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Legacy Grapes of Rome Book Cover Legacy Grapes of Rome
Remmy Meggs
Historical Action Adventure
RWP Books
Oct 12, 2015
Paperback and Kindle
Amazon Worldwide

As the son of a Roman General and Statesman, he was destined to become an officer in his father’s army, learn to run the family business, and marry. This was Rome at the beginning of the Republic and right after the last of the kings. It was a deadly time of corruption, traitors, and assassins. This was a time when ten year olds died in battle and when twelve year olds led the troops, a time when twenty to thirty year olds ruled a Republic and those older yet, ruled the senate. Young Dante couldn’t have foreseen what would happen to him and his childhood friends, but then, it was expected of them. Follow Dante in his journey into manhood in this passionate tale about an unlikely hero, the brutality of war, and survival.

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Five Star Review of Grapes of Rome (first posted review)

Growing up in time of war
By SteveDali69 on November 2, 2015
Format: Paperback
I have never read what is classified as YA before. The closest that I may have come to it was “Lord of the Flies” by William Golding and I was assigned to read it in high school. I didn’t really care for it. Now, with that being said, I do have to say that I enjoyed Remmy Meggs’ pre-Imperial Roman novel, “Grapes of Rome”. I may be a bit biased because I had read this book in an earlier incarnation on his website.

This final product by Mr. Meggs is much more polished than the first version that I read. The main character, Dante, the 12-year old son of a consul and Senator, is very charming and practical in the way that he responds to situations that he finds himself in. While in times of peace, Dante gives his child side free rein, while, when faced with war and rebellion, Dante resorts to the lessons that his Greek tutor taught him. He is caught in a war with himself as things become more traumatizing for a child his age. He does have friends around him, mostly child-slaves and relatives, who help him make some sense of the things that he experiences, but in the end, it is Dante who must integrate his experiences within himself in order to be the man that must do what is necessary in order to survive the times that he lives in.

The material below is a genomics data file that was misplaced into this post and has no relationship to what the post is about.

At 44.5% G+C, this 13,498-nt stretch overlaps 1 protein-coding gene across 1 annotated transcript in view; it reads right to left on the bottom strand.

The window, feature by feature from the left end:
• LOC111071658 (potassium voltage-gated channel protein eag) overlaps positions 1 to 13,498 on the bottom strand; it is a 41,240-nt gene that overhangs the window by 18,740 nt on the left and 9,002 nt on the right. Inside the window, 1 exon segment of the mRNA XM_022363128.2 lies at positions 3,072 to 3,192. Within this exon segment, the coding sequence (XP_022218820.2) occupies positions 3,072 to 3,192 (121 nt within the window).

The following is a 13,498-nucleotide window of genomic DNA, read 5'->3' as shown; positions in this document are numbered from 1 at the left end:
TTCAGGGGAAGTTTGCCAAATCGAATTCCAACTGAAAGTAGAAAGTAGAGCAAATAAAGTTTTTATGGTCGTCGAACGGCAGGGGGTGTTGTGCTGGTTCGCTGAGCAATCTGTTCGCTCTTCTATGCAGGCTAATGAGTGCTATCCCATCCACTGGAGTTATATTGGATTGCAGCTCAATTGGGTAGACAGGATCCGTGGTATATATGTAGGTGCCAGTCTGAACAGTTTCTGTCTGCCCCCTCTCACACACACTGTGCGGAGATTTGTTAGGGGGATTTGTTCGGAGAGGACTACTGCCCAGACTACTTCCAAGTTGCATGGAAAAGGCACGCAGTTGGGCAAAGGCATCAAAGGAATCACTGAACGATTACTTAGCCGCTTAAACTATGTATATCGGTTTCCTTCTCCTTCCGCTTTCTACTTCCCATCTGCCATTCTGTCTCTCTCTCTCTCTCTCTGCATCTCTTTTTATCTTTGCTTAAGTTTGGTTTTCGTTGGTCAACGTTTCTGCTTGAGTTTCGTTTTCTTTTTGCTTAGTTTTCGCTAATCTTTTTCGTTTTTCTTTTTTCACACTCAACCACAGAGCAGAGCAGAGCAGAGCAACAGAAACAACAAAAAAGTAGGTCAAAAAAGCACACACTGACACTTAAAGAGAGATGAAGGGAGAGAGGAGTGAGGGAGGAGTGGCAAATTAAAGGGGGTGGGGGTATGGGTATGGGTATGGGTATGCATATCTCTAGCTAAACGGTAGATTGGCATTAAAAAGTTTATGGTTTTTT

Mr. Meggs’ characters are very well developed and the pace of the story is steady. I believe that this book will appeal to its target audience, mainly teen boys, but hopefully, teen girls will find it just as interesting. Mr. Meggs has developed a story which educates and entertains at the same time. I highly recommend “Grapes of Rome” as a “must read” at home and in schools. It is far more enjoyable to read than “Lord of the Flies”, believe me!
5 of 5 stars

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One Thought on “First Review of Grapes of Rome

  1. Awesome review. Hopefully you will sell lots of copies and getting even more….

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